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This is the first in a series of posts on the importance of doing research when writing.We all know that when we write non-fiction, we have to do research. Chances are, we've written those types of papers in high school or college, complete with footnotes and bibliography.

Research is important in all types of writing. This inaugural post explores the reasons why research is so important.

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Good research establishes your credibility as a writer. Taking the time to do your research shows a prospective client and your audience that you take writing seriously and that you pay attention to detail. Prospective clients are turned off by sloppy research as well as sloppy writing. Readers of prose do pay attention to the details. If you don't do research and your readers notice that you're making mistakes with factual information, not only will they stop reading your book, they won't recommend it to their friends.

Consider the case of author James Frey. His memoir, A Million Little Pieces, came to national attention when Oprah Winfrey featured the book as a selection for her book club. The book was a best-seller that recounted the story of Frey's alcohol and drug abuse and criminal past. It was later revealed that Frey made up much of his story.

Not only did Frey have to apologize, his credibility as a writer was ruined. He could write another factual book, but the damage is done. He will always have this incident following.

Even small bits of research matter. Credibility is much more than not making things up. Authors who make mistakes can suffer damage to their credibility when they don't take care of the small details. In this case, not avoiding little mistakes will send the message that the writer is sloppy and doesn't care.

One or two mistakes will not make or break a writer. However, if not careful, little mistakes do add up. When they add up, that's when the damage is done.

Bad research or no research can do serious damage to your reputation as a writer . Not only that, if you're writing for a client, you could do serious damage to their reputation. You also run the risk of opening yourself up to lawsuits.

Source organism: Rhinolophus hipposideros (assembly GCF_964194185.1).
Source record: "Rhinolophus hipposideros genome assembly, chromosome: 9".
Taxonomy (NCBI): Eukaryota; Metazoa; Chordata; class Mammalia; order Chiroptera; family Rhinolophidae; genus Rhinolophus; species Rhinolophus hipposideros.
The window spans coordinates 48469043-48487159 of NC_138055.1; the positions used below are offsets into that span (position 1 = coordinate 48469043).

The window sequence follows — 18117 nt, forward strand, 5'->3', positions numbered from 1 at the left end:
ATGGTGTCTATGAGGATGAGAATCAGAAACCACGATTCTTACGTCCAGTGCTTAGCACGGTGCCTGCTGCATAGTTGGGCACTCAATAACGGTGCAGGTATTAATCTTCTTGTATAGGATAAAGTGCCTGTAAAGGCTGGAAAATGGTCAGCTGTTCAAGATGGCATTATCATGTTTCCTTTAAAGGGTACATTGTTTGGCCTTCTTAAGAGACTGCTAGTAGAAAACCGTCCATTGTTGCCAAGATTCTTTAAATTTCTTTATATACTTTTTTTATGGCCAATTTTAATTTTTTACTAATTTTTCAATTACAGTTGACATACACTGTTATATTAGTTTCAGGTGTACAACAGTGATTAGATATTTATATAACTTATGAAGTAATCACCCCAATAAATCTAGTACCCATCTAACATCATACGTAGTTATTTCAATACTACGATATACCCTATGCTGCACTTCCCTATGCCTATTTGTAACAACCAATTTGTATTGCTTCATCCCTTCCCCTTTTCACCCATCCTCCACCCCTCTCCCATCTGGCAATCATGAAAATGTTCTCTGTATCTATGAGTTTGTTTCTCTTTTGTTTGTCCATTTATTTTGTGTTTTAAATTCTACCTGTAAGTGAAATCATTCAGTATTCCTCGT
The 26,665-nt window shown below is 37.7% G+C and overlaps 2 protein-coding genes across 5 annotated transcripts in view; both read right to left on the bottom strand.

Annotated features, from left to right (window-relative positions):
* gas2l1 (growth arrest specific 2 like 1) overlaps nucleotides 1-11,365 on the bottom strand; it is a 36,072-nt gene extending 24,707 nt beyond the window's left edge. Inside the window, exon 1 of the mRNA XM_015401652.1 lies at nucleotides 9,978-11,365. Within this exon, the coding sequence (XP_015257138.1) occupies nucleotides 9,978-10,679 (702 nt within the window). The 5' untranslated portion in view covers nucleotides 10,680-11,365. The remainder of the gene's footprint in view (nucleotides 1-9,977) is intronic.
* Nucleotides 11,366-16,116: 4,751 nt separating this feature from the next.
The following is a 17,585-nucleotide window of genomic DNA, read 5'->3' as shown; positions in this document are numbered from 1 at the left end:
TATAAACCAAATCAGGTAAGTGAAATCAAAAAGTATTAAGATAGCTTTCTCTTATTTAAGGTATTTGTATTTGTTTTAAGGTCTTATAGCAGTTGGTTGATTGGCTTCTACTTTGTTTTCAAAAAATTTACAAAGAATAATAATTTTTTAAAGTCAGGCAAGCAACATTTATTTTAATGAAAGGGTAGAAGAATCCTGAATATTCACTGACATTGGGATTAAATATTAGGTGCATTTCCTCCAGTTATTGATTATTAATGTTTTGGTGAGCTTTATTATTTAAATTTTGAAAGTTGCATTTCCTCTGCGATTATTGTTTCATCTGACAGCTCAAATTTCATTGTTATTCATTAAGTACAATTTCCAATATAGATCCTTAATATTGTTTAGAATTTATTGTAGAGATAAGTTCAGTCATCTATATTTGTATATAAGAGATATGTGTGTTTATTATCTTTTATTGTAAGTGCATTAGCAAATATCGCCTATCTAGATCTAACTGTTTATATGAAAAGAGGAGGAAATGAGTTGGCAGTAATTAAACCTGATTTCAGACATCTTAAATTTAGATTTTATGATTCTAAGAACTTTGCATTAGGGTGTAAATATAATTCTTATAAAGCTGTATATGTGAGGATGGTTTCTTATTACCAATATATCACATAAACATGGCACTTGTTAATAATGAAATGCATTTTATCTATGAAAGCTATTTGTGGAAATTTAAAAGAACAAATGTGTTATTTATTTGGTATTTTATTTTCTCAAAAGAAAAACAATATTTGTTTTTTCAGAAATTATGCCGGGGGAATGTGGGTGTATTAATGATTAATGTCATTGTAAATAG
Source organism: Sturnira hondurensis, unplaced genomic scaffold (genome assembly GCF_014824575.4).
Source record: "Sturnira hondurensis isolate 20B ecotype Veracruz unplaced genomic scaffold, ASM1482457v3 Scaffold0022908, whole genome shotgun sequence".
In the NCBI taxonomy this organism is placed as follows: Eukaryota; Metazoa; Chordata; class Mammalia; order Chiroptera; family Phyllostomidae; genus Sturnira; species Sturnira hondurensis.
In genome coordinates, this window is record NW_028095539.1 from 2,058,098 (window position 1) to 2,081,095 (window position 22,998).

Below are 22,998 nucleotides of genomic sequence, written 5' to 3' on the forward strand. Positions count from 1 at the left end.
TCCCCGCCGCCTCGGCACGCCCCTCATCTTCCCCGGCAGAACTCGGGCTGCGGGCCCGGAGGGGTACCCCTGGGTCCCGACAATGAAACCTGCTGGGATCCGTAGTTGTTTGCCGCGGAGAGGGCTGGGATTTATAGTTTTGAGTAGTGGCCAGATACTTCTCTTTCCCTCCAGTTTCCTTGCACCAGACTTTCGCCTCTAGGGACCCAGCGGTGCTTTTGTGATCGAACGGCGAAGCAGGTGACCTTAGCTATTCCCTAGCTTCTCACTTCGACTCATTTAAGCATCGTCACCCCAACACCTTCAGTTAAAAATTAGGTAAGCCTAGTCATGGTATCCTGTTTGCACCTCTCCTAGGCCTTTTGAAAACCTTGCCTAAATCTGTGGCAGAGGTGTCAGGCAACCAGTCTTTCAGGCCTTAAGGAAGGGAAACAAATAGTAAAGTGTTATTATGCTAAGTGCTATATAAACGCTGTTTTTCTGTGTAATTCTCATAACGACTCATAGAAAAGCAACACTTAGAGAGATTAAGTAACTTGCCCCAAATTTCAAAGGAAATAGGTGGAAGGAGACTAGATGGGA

A client can sue you if your copy contains errors that end up hurting their business. A client can also get sued if the copy you wrote for them contains errors that hurt their business. If word should get around that you aren't careful with research, it can cost you clients.

The devil really is in the details. Details matter. It matters in both fiction and non-fiction pieces. In fiction, those little details are what brings a story, a character or a setting to life. In non-fiction, the details matter in establishing credibility and making your argument or demonstrating your point.

Once example that research and details matter in fiction is in the setting. The setting of your book is as important in illustrating your characters as their motivations are. Settings are handled most effectively when the writer shows his or her readers a "sense of place". Sense of place is those little details that make a place come alive. Two writers who effectively show a sense of place are Willa Cather and Laura Ingalls Wilder. Both authors engaged their readers by using those small details of their settings to make the place come alive. In fact, Wilder used this so effectively, I fell in love with the Great Plains as a girl, sight unseen.

If you are writing a story and you've never been to the place you've decided to set your story, you will have to do research. However, it is possible to become bogged down in research, especially when writing about a real place. A writer has to find a balance between getting the details right and finding time to write the story.

You can take artistic license with some places, but not too much. One problem you might come across is that of the reader who actually lives in the place where your story is set. Some people won't mind if you take liberties; others don't like it. If you find yourself in a position where you are taking more artistic license with a real place than doing research, you might want to consider inventing a fictitious place.

The advantage for a writer of using a fictitious place is that you can base it on any place you want and make up your own details.

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Posted in Photograph Post Date 11/24/2017


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